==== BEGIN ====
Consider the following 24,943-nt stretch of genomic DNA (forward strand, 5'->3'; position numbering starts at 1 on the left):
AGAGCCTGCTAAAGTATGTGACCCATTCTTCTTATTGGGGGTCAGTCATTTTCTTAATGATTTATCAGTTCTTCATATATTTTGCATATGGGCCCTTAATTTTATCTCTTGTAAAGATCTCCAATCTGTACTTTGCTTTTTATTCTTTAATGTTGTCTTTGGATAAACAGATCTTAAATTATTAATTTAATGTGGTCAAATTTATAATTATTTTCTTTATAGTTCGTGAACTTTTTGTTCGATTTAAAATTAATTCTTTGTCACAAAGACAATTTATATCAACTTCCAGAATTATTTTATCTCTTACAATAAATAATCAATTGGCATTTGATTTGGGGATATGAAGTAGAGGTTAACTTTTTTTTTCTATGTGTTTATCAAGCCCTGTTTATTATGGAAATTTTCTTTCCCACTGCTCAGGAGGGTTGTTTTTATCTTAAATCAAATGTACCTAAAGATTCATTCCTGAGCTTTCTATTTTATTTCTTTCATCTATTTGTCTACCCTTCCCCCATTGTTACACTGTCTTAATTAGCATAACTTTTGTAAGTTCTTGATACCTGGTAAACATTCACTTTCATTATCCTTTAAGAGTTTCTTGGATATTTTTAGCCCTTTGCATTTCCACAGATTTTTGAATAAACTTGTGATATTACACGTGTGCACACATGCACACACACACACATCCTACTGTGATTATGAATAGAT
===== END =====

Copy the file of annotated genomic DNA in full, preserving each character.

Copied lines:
Consider the following 24,943-nt stretch of genomic DNA (forward strand, 5'->3'; position numbering starts at 1 on the left):
AGAGCCTGCTAAAGTATGTGACCCATTCTTCTTATTGGGGGTCAGTCATTTTCTTAATGATTTATCAGTTCTTCATATATTTTGCATATGGGCCCTTAATTTTATCTCTTGTAAAGATCTCCAATCTGTACTTTGCTTTTTATTCTTTAATGTTGTCTTTGGATAAACAGATCTTAAATTATTAATTTAATGTGGTCAAATTTATAATTATTTTCTTTATAGTTCGTGAACTTTTTGTTCGATTTAAAATTAATTCTTTGTCACAAAGACAATTTATATCAACTTCCAGAATTATTTTATCTCTTACAATAAATAATCAATTGGCATTTGATTTGGGGATATGAAGTAGAGGTTAACTTTTTTTTTCTATGTGTTTATCAAGCCCTGTTTATTATGGAAATTTTCTTTCCCACTGCTCAGGAGGGTTGTTTTTATCTTAAATCAAATGTACCTAAAGATTCATTCCTGAGCTTTCTATTTTATTTCTTTCATCTATTTGTCTACCCTTCCCCCATTGTTACACTGTCTTAATTAGCATAACTTTTGTAAGTTCTTGATACCTGGTAAACATTCACTTTCATTATCCTTTAAGAGTTTCTTGGATATTTTTAGCCCTTTGCATTTCCACAGATTTTTGAATAAACTTGTGATATTACACGTGTGCACACATGCACACACACACACATCCTACTGTGATTATGAATAGAT